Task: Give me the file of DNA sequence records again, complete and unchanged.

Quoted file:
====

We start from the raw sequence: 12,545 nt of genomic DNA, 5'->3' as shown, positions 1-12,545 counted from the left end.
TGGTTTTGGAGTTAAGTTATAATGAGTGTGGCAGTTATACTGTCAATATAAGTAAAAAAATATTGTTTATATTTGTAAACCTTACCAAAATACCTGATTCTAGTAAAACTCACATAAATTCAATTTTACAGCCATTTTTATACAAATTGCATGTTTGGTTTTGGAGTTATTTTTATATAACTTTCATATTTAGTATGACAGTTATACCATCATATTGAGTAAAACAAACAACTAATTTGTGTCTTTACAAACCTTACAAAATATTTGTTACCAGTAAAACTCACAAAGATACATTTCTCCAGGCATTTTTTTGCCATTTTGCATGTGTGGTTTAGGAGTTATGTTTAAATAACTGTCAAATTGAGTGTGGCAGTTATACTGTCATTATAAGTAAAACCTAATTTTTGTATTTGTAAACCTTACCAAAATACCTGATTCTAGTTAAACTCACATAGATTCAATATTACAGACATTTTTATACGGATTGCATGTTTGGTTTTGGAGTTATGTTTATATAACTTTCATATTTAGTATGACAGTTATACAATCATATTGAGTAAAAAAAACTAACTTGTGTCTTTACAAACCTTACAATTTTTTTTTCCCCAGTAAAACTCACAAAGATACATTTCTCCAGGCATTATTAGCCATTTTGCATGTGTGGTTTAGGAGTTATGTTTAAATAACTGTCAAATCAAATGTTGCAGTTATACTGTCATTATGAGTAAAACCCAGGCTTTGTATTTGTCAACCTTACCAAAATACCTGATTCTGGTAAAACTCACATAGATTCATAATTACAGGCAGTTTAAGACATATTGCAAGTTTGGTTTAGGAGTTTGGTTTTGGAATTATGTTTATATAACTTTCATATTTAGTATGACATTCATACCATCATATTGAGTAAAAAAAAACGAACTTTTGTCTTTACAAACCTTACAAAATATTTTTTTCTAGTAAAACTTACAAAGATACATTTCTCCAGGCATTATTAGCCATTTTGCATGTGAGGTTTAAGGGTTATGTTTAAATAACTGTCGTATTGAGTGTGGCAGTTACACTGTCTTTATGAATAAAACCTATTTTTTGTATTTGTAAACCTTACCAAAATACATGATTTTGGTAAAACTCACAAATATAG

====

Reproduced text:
We start from the raw sequence: 12,545 nt of genomic DNA, 5'->3' as shown, positions 1-12,545 counted from the left end.
TGGTTTTGGAGTTAAGTTATAATGAGTGTGGCAGTTATACTGTCAATATAAGTAAAAAAATATTGTTTATATTTGTAAACCTTACCAAAATACCTGATTCTAGTAAAACTCACATAAATTCAATTTTACAGCCATTTTTATACAAATTGCATGTTTGGTTTTGGAGTTATTTTTATATAACTTTCATATTTAGTATGACAGTTATACCATCATATTGAGTAAAACAAACAACTAATTTGTGTCTTTACAAACCTTACAAAATATTTGTTACCAGTAAAACTCACAAAGATACATTTCTCCAGGCATTTTTTTGCCATTTTGCATGTGTGGTTTAGGAGTTATGTTTAAATAACTGTCAAATTGAGTGTGGCAGTTATACTGTCATTATAAGTAAAACCTAATTTTTGTATTTGTAAACCTTACCAAAATACCTGATTCTAGTTAAACTCACATAGATTCAATATTACAGACATTTTTATACGGATTGCATGTTTGGTTTTGGAGTTATGTTTATATAACTTTCATATTTAGTATGACAGTTATACAATCATATTGAGTAAAAAAAACTAACTTGTGTCTTTACAAACCTTACAATTTTTTTTTCCCCAGTAAAACTCACAAAGATACATTTCTCCAGGCATTATTAGCCATTTTGCATGTGTGGTTTAGGAGTTATGTTTAAATAACTGTCAAATCAAATGTTGCAGTTATACTGTCATTATGAGTAAAACCCAGGCTTTGTATTTGTCAACCTTACCAAAATACCTGATTCTGGTAAAACTCACATAGATTCATAATTACAGGCAGTTTAAGACATATTGCAAGTTTGGTTTAGGAGTTTGGTTTTGGAATTATGTTTATATAACTTTCATATTTAGTATGACATTCATACCATCATATTGAGTAAAAAAAAACGAACTTTTGTCTTTACAAACCTTACAAAATATTTTTTTCTAGTAAAACTTACAAAGATACATTTCTCCAGGCATTATTAGCCATTTTGCATGTGAGGTTTAAGGGTTATGTTTAAATAACTGTCGTATTGAGTGTGGCAGTTACACTGTCTTTATGAATAAAACCTATTTTTTGTATTTGTAAACCTTACCAAAATACATGATTTTGGTAAAACTCACAAATATAG